Georgia’s Flint River is a haven of biodiversity, a gem of Georgia outdoors, and a hard-working river all in one – but it is showing the strains brought on by a changing climate. With increasing frequency and severity, the river withstands floods and droughts that are made more difficult by land development and water use throughout the river basin. The Flint can remain resilient to these challenges, but it needs our help today like never before.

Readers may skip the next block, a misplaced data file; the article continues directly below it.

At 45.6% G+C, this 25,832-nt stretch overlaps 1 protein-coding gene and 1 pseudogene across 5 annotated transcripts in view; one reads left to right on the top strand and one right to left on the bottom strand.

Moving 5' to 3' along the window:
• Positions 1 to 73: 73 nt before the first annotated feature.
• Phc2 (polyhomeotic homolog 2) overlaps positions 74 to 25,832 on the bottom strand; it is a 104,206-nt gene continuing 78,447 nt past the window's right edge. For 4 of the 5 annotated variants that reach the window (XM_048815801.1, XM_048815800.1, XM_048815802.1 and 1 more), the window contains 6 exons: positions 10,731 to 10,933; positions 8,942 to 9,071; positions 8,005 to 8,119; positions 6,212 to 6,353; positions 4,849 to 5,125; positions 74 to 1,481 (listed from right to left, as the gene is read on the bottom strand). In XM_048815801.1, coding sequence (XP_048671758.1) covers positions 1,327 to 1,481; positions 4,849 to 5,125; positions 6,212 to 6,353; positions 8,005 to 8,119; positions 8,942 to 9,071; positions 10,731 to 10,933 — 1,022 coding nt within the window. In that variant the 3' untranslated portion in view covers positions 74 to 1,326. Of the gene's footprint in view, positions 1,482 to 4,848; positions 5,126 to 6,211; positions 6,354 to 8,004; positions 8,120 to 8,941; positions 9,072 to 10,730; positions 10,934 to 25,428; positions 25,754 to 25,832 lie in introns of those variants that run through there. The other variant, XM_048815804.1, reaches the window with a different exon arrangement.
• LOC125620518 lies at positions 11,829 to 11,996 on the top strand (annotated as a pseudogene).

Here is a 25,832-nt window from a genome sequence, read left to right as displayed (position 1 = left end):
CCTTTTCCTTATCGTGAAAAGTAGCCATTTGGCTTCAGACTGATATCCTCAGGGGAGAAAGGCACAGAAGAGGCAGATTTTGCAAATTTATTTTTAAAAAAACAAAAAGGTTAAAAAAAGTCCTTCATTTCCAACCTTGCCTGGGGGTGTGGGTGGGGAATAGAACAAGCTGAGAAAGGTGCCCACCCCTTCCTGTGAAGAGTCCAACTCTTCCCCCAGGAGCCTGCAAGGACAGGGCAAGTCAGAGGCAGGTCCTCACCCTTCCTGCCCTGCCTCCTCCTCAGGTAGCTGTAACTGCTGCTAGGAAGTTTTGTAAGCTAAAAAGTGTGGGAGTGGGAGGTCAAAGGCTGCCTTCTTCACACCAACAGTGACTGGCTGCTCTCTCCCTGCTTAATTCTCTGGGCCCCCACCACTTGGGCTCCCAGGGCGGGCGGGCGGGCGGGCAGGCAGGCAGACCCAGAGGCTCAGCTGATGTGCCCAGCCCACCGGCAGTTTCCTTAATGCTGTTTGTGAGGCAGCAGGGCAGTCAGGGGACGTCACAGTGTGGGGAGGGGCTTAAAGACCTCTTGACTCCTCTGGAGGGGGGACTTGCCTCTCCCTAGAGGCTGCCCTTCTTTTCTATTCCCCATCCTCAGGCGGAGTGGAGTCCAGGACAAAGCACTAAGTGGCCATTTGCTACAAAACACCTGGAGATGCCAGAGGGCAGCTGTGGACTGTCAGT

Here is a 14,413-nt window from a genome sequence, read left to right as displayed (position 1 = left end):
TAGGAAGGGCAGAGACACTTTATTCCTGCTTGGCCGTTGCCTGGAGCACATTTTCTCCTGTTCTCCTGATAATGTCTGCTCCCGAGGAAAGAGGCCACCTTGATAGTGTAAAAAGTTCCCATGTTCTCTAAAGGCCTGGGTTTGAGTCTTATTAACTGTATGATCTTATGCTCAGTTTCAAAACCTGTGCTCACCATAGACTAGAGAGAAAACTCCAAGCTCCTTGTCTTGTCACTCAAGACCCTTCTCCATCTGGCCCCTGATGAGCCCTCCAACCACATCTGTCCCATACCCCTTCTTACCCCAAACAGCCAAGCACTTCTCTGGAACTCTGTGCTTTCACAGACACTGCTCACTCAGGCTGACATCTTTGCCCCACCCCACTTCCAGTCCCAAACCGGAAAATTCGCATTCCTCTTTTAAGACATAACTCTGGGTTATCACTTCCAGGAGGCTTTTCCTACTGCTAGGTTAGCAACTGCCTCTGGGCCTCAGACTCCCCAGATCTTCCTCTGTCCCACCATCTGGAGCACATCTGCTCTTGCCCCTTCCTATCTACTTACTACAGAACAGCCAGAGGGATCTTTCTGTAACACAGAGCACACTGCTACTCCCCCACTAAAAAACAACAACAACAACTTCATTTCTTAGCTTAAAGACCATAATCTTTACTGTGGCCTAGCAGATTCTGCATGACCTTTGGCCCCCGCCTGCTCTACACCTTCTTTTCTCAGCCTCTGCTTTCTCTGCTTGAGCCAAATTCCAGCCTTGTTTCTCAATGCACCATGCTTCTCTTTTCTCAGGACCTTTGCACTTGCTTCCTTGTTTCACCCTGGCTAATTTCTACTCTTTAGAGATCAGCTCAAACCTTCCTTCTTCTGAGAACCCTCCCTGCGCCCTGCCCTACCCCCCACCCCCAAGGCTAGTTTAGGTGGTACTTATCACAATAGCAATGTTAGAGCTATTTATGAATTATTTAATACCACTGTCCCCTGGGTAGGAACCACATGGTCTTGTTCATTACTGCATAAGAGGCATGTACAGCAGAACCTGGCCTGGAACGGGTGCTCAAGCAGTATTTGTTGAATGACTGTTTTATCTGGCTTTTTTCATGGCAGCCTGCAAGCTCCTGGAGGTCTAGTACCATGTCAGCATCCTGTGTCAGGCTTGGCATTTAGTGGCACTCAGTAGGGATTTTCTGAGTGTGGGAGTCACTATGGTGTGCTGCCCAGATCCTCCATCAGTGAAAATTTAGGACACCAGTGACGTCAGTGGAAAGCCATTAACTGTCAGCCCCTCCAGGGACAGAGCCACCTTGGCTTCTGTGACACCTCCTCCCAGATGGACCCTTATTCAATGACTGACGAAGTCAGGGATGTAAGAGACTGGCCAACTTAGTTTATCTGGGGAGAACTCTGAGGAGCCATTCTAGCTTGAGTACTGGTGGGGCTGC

The Flint’s headwaters are in Metropolitan Atlanta, its source is found among urban streams that flow in pipes beneath Atlanta’s international airport, one of the busiest in the world. Unlike most rivers in the region and indeed the nation, there are no dams on the Flint from its source to more than 150 miles downstream. The river is free-flowing from its headwaters far into its lower basin in southwest Georgia. And it is nearly unique in the Southeast for another reason, too: no mill city ever sprang up along its banks in central Georgia, where the Flint travels from the rolling hills of the Piedmont to the flatlands of the Coastal Plain. Read more.